• Larry Littlefield

    “Stay tuned for some T.A. research on the total acreage of free on-street parking in NYC, which appears to approach 14,000 acres, or roughly 16 Central Parks. (Manhattan is about 14,500 acres).”

    I’ll look forward to it. BTW, the acreage of the limited access highways and interchanges should be pretty easy for the city to estimate. I said should.

  • Streetsman

    What traffic was “banned” in Times and Herald Squares? There’s masses of vehicle traffic on avenues and cross streets going through both of them right now.

  • Shemp

    Marcia Kramer is an appalling imbecile.

  • Tot Lot

    Like most NYC repoters who only see the street from behind thee wheel Kramer is sad. But worst of them all by far.

    Excellent JOURNALISM Streetsblog.

  • Thank You Streetsblog

    Someone needs to call out these reporters, if, I mean you can even use that term for them anymore.

  • spike

    All the reporters get press parking passes, so they can park almost anywhere they want. So of course they are car centric. Limiting the number of press parking passes would be a big help.

  • Publicist

    At least pea brained, motorhead Marcia Kramer uses her press placard to do her job. Hundreds, maybe thousands of police parking passes are given to network TV producers, editors and various print and electronic media higher ups who have nothing to do with breaking local news. Press parking placards are pockets of petty privileges that benefit a small group at the public’s expense. It’s a New York City specialty. They are a little bribe given by the cops and City Hall to the media elite.

  • Clarence Eckerson Jr.

    When Summer Streets was amping a few years back, I was the guest on a CBS TV morning show to talk about Bogota’s Ciclovia and others and show some Streetfilms. While the anchor of the show was really good & conversational and seemed like a real nice guy, right after the cameras went off for the segment taping, he started talking to me about – I’m paraphrasing here – how if we start doing lots of street closures like this, it’s gonna make it tough to get around the city, and that they have a hard enough time of it going out to report the news.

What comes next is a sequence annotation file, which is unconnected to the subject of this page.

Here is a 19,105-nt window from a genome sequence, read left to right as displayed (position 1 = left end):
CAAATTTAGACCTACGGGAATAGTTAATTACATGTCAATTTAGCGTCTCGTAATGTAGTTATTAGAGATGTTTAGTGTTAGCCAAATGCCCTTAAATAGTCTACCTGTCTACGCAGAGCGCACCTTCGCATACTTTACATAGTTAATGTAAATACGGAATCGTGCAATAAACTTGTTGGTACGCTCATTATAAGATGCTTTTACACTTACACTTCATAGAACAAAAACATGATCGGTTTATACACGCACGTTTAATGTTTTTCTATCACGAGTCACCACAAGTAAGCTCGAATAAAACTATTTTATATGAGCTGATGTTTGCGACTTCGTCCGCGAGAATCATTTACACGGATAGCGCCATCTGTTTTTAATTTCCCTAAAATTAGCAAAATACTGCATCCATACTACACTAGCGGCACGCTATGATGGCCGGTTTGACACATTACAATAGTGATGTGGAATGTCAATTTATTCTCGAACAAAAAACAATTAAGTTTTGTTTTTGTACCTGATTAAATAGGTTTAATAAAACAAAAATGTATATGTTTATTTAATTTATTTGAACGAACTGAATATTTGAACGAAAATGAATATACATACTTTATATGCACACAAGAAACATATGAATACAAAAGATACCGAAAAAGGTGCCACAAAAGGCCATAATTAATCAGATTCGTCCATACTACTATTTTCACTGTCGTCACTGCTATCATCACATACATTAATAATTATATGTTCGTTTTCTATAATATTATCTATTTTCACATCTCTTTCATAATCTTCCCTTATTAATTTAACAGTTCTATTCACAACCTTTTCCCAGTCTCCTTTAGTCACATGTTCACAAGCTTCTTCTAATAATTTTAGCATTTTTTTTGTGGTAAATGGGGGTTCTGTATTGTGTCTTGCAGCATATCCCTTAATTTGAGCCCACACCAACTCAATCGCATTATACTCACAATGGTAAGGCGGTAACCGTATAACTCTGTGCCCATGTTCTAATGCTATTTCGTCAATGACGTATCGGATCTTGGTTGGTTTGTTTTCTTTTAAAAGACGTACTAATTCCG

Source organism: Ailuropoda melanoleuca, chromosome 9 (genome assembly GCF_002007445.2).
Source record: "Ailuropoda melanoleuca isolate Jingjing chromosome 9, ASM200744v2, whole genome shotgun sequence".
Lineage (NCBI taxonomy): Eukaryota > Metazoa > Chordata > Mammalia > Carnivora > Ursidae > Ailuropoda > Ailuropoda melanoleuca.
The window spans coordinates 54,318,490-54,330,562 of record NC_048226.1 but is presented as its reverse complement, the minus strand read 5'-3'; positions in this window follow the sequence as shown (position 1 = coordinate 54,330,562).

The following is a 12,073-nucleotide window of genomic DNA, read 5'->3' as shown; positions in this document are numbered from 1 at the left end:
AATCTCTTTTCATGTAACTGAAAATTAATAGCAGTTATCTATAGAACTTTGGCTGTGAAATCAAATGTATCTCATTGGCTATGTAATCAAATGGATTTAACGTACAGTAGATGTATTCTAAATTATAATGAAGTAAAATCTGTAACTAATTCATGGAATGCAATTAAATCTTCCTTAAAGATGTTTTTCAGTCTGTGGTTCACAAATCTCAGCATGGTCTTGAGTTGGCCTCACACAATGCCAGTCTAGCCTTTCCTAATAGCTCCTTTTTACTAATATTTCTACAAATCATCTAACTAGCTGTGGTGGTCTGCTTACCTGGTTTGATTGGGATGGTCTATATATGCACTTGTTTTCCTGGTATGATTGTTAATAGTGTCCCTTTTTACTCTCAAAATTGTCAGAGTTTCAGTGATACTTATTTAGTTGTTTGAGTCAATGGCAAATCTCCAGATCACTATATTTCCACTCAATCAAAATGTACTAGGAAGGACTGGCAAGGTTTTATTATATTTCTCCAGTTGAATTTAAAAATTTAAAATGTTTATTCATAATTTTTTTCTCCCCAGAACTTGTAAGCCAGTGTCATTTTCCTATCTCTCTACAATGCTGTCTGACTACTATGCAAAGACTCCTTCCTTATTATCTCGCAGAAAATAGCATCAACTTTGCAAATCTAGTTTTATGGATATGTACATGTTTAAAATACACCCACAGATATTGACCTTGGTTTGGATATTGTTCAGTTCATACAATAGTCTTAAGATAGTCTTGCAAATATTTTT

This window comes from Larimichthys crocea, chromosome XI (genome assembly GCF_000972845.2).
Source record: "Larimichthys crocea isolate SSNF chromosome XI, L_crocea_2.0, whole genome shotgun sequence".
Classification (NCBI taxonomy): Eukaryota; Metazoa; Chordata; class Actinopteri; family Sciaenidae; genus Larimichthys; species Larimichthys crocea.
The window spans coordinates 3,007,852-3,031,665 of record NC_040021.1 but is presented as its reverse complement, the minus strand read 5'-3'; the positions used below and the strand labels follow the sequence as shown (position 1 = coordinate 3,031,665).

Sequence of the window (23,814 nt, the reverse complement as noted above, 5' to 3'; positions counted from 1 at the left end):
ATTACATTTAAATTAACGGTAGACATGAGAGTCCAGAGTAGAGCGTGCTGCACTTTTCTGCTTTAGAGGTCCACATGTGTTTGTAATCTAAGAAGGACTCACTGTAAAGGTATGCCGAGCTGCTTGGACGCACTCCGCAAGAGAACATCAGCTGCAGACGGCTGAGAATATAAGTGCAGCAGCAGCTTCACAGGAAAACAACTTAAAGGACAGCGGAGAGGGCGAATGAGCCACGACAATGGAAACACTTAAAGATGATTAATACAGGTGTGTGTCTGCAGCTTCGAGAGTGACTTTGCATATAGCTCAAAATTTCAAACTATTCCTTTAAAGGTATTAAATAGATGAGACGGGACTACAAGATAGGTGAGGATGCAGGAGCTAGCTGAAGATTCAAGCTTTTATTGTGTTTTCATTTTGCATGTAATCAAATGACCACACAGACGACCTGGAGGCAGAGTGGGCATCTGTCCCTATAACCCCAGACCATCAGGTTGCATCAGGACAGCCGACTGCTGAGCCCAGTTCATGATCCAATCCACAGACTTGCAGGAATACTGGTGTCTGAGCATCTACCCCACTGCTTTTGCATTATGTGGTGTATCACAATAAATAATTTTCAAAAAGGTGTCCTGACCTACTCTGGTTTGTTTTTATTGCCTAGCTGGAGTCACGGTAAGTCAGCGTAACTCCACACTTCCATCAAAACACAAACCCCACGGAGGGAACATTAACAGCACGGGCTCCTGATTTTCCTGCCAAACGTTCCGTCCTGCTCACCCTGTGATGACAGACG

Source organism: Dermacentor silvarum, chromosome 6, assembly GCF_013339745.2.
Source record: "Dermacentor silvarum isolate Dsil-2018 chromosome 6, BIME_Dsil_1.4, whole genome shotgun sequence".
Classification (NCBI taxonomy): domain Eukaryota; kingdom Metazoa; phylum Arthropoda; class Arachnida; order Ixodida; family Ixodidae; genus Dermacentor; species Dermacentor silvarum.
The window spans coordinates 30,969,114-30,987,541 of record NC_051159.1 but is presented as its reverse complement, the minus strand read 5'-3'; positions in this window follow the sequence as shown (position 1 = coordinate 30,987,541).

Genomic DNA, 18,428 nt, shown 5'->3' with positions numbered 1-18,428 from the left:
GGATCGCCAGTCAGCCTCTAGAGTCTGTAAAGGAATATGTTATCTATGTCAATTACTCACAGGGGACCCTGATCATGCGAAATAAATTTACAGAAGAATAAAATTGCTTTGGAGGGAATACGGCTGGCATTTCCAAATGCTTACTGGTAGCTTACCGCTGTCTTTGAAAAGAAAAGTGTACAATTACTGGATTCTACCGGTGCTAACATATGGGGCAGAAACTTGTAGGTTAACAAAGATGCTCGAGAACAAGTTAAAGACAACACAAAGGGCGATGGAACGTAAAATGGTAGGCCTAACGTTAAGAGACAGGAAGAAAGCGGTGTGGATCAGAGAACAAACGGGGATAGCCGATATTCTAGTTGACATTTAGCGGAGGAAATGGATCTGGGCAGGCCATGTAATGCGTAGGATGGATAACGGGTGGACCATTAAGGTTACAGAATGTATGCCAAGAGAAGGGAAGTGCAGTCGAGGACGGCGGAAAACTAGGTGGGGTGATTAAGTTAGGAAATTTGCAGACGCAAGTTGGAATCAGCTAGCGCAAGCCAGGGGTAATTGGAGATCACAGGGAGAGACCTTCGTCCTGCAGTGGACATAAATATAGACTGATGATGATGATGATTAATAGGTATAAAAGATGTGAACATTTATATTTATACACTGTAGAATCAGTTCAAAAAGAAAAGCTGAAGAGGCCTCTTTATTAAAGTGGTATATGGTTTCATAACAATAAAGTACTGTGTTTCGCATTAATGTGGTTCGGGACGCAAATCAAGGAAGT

Sheesh!

  • Larry Littlefield

    “If we start doing lots of street closures like this, it’s gonna make it tough to get around the city, and that they have a hard enough time of it going out to report the news.”

    I recall doing field surveys at City Planning. When I worked with others, I’d have to wait for the last guy to show up, then we’d travel down to the Navy Yard to get the 20 year old City Planning car (which broke down and stranded us once), and by the time we got to the area to be surveyed, it would be time for lunch. We’d have to stop working in time to get the car back to the Navy Yard, take the train back to City Planning, and finish our day.

    On the other hand, leaving from and returning to home, hopping on and off buses and trains, I found I was able to survey three or four similar areas in a day by myself. Just grab some of those free bus maps, mark down the areas to be surveyed on the map, and plot the route. Journalists could do the same.

    Of course if I knew then what I know now, I would have gone around by bike.

  • Clarence Eckerson Jr.

    I am convinced that sometime in the near future with advances in reporting technology and cameras getting smaller that there will be a beat reporter for one of the networks – or heck maybe NY1 – who only travels by mass transit or bike. It is coming, trust me on this: and it won’t be me.

  • Larry Littlefield

    Ever watch Rick Steves’ Europe? All his shows require is a three man crew –him, the camera man, and the producer. They generally travel by transit and carry their own equipment, write the scripts the night before, etc.

    I actually met him over in Italy, and my family was filmed following the instructions in his guide book on Capri (lots of people walking around with those guidebooks). You see him traveling by bike and transit on most of the shows.

    A tandem bike with some panniers for equipment ought to do the trick for local news. I don’t watch it much, but I have never seen a “live shot” that wasn’t simply talking near the location after the fact.

  • bill

    I have to disagree with you. I both drive, ride a bike and walk and I don’t feel that I am biased in any way toward any particular mode of transportation. Clearly there are problems and all sides have legitimate complaints. However, I am troubled by the changes that have been made by the DOT to NYC streets under Bloomberg’s stewardship. The changes have been elitist and favor a very small minority of NYers who use bikes primarily. I also think Marcia Kramer is doing an outstanding job exposing these problems as well as other excesses that are occuring under Bloomberg’s watch including the latest flair up with the traffic cop Daniel Chu in Whitestone Queens.